I just stumbled upon this little nugget of reactionary bile:
Stats are "in" today, no question about it. They are trendier than tofu, lightweight little morsels that don't stick to the ribs and are of questionable nutritional value. The problem is that they are being treated not as snacks but as the main course. A growing number of stat wizards are concocting numbers of of iffy value and trying to make them sound more significant than the Dead Sea Scrolls.
Yesterday, right? By some ink-stained nimrod who can't believe anyone might favor Mike Trout over Miguel Cabrera?
Nope. Not yesterday, or last week or last month or last year or last decade.
Here's a clue regarding the vintage, for you history buffs:
The likely guru of the movement is Bill James, a self-appointed oracle who swept off the plains of Kansas with an appealing collection of subjective pronouncements that would have you believe baseball wasn't played until it was discovered by James' slide rule.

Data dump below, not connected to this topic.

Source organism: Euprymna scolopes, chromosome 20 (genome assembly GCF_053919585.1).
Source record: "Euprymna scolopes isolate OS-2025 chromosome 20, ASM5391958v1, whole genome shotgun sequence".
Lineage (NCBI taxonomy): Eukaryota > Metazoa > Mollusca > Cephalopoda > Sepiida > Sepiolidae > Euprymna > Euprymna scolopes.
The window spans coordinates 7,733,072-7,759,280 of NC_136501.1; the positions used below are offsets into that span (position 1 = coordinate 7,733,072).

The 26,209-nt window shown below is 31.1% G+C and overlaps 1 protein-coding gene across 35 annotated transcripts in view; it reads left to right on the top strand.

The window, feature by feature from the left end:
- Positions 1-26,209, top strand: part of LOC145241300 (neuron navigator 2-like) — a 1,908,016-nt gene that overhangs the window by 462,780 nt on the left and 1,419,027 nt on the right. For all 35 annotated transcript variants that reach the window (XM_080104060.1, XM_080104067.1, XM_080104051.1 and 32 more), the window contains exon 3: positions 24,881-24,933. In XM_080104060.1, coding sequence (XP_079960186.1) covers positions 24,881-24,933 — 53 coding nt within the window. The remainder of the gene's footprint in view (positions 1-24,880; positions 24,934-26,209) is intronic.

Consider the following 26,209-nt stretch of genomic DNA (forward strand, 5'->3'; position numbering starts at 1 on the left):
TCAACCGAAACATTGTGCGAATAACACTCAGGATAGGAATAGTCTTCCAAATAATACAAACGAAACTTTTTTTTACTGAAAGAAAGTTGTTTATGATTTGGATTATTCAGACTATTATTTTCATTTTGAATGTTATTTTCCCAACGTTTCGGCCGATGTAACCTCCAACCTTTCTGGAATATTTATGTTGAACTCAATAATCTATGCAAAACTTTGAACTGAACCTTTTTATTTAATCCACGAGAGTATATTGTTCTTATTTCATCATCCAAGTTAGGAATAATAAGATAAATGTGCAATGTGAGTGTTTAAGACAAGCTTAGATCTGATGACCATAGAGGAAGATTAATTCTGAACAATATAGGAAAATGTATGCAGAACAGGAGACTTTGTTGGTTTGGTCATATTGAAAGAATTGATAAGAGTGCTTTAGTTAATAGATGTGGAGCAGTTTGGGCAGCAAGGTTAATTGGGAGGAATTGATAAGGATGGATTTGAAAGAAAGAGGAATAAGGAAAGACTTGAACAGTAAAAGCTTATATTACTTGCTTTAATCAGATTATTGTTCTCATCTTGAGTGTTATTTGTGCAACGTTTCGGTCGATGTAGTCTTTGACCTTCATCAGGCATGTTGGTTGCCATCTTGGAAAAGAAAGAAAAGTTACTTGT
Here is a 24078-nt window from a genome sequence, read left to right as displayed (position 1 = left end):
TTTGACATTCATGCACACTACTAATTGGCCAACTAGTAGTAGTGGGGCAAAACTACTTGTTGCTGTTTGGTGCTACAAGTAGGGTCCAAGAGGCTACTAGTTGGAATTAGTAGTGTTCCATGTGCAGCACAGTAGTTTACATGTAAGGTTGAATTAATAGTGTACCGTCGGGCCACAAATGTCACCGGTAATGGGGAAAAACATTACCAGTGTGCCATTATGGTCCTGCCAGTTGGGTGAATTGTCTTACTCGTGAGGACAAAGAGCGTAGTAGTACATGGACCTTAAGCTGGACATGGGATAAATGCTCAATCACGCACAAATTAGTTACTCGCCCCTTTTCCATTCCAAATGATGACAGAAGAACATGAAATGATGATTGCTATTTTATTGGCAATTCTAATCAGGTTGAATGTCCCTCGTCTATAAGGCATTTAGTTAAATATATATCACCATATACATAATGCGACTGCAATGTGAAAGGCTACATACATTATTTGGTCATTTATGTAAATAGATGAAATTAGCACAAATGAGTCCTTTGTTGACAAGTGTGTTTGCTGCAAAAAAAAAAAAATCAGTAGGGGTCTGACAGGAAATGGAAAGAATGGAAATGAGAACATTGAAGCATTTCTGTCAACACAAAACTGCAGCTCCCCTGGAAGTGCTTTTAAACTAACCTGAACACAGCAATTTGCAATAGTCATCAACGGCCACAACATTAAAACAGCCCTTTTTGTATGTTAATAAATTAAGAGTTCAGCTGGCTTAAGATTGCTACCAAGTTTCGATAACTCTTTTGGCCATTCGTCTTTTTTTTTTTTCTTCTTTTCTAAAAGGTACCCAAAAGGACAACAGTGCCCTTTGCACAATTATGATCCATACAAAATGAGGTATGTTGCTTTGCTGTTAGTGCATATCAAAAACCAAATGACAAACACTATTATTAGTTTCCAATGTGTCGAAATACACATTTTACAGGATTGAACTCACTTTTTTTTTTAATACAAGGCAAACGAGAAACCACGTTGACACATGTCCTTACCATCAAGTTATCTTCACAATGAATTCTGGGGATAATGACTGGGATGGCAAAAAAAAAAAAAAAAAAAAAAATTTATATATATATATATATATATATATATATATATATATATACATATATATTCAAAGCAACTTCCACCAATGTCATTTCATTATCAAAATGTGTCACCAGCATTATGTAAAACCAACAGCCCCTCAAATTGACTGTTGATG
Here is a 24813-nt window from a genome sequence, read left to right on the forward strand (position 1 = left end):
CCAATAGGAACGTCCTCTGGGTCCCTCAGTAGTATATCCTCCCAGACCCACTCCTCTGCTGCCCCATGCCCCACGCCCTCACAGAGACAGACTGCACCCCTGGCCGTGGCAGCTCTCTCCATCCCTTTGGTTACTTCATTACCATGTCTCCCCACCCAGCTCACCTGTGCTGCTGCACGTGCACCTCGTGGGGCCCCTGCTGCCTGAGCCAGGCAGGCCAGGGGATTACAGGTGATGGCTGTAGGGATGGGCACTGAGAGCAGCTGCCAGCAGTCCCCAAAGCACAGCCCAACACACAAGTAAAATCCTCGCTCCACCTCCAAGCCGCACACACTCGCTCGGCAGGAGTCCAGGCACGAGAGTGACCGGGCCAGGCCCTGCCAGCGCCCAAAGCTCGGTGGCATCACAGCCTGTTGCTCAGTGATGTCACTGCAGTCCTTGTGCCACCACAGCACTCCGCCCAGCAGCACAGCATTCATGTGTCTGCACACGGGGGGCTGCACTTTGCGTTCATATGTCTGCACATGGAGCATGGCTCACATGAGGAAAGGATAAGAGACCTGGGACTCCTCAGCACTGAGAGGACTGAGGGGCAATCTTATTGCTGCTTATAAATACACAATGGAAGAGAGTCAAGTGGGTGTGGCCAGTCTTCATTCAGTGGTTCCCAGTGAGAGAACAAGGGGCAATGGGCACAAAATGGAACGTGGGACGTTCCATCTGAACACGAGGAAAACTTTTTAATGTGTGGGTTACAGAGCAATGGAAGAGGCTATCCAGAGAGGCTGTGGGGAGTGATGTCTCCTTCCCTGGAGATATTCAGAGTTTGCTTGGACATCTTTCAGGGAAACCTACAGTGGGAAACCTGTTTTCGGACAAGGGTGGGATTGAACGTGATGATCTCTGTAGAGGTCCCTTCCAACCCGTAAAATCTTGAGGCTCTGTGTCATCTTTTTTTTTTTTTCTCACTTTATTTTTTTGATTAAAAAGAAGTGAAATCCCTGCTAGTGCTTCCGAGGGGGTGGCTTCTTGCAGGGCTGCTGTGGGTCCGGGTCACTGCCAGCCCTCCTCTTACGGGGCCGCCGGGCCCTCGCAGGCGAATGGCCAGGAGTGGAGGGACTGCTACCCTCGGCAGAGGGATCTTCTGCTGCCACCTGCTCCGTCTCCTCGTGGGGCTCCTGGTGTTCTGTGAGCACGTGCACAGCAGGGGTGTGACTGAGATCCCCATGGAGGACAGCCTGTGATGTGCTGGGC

Actually, I suppose that could have been written yesterday. It wasn't. It was written almost 27 years ago, and published in the annual pre-season magazine, Bill Mazeroski's Baseball '86. The article was penned by a fellow named Peter Pascarelli, who next writes, "Now every TV network imports its own numbers genius who in turn makes every broadcaster sound like a home computer."
The punchline, of course, is that for many year Peter Pascarelli sat in the ESPN booth during big baseball games, serving as resident numbers genius and feeding statistics to the broadcasters.
Which reminds me of a book, one of the few really good ones not written by Bill James ...
Be not righteous over much.
-- Eccl. 7:16